From the previously reported data, we can conclude that there is no recent high-quality published study that is in favor of the use of CPM during rehabilitation after TKA and, therefore, remaining extensive use of routine CPM should probably be reconsidered (Table 3).
Table 3 Studies investigating the usefulness of continuous passive motion after total knee replacement.
Meta-analysis of randomized trials (Cohrane). CPM use or not
CPM increases passive knee flexion ROM by mean 2 degrees and active knee flexion ROM by mean 3 degrees. This effect is too small to clinically justify the use of CPM. Weak evidence that CPM reduces the need for manipulation under anesthesia
Meta-analysis of studies examining the effectiveness of CPM
Significant improvement in active knee flexion and analgesic use 2 wk postoperatively with the use of CPM and PT compared with PT alone
CPM: Continuous passive motion; VTE: Venous thromboembolism; PT: Physiotherapy; TKR: Total Knee replacement; ROM: Range of motion.
PATELLA RESURFACING OR NOT?
Patellar resurfacing during TKA is another subject about which orthopedic surgeons express different points of view and is a matter of long-standing debate. We were able to identify 10 studies (5 prospective randomized trials and 5 meta-analyses), aiming to answer the question of resurfacing the patella or not.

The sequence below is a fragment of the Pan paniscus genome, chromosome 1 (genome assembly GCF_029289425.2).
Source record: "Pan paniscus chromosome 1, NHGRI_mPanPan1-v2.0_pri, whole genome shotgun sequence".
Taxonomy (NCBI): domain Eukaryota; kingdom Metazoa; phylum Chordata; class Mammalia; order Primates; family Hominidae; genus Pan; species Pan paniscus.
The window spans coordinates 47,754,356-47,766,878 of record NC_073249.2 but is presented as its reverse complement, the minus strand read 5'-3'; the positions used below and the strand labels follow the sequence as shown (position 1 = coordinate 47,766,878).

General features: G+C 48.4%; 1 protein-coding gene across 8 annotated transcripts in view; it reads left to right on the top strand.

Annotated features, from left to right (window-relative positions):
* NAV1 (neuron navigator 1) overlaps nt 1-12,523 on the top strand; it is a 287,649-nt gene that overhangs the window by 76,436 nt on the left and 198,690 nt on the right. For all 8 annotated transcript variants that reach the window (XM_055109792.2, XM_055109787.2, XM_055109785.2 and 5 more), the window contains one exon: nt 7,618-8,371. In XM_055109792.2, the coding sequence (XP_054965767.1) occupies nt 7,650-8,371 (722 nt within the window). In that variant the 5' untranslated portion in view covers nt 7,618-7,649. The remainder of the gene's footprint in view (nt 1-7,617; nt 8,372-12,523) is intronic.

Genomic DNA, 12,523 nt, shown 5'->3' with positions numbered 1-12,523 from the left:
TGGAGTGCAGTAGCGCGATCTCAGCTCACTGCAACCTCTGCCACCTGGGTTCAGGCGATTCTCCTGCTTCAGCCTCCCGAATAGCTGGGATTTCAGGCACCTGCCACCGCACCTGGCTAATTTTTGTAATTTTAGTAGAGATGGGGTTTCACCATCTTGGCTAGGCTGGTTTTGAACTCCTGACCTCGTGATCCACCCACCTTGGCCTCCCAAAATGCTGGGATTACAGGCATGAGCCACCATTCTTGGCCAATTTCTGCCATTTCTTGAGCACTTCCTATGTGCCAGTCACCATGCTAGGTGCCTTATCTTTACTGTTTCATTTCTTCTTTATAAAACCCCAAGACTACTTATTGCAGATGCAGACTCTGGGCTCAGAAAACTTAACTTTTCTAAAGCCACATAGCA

In 2007, Burnett et al performed a prospective randomized trial with a minimum follow-up of 10 years and noted similar results for patellar resurfacing and nonresurfacing regarding the patient’s pain, satisfaction, knee motion, and revision rate. A few years later, Burnett et al in 2009, published the updated data from the previous randomized trial. Results confirmed the previously reported findings for the same parameters. A well conducted systematic review of the literature, which reported significant advantages of patellar resurfacing, was published by Calvisi et al and merits mention. The authors concluded that this procedure reduced the risk of anterior knee pain, pain during stair climbing, and the patella-related reoperation rate, while increasing patient satisfaction and did not significantly influence knee motion. However, they were not clearly in favor of the method of patellar resurfacing. More recently, in 2011, Breeman et al in a randomized controlled trial with a 5-year follow-up, found that this method did not have a significant impact on functional outcomes, reoperation rate, and total healthcare cost. Also in 2011, Pavlou et al expressed the same opinion by performing a meta-analysis which indicated that patellar resurfacing did not significantly affect anterior knee pain and functional outcomes. The authors noted more reoperations in the non-resurfacing group, but they considered this result as possibly artificial, because secondary patellar resurfacing offers a surgical option for the therapy of anterior knee pain. Furthermore, Fu et al in 2011 published a meta-analysis in which they did not support patellar resurfacing as a matter of routine, as they did not notice a marked advantage, although they did note that this method reduced the risk of reoperation. Additionally, Li et al also in 2011, in a meta-analysis of randomized controlled trials, reported that, despite the fact that the risk for reoperation due to patella-femoral problems was significantly reduced by patellar resurfacing, there was no difference in pain and knee function. Beaupre et al in 2012, performed a randomized controlled trial, with a follow-up of 5-10 years, in which they agreed that patellar resurfacing showed no difference with non-resurfacing regarding knee specific outcomes, like pain, stiffness, and function. Also in 2012, Pilling et al in a meta-analysis of randomized controlled trials, highlighted the advantages of this method in the field of preventing additional surgical procedures and patella-femoral complications, but, nevertheless, reported no difference in operative time, infection rate, radiographic appearance, patient satisfaction, and anterior knee pain.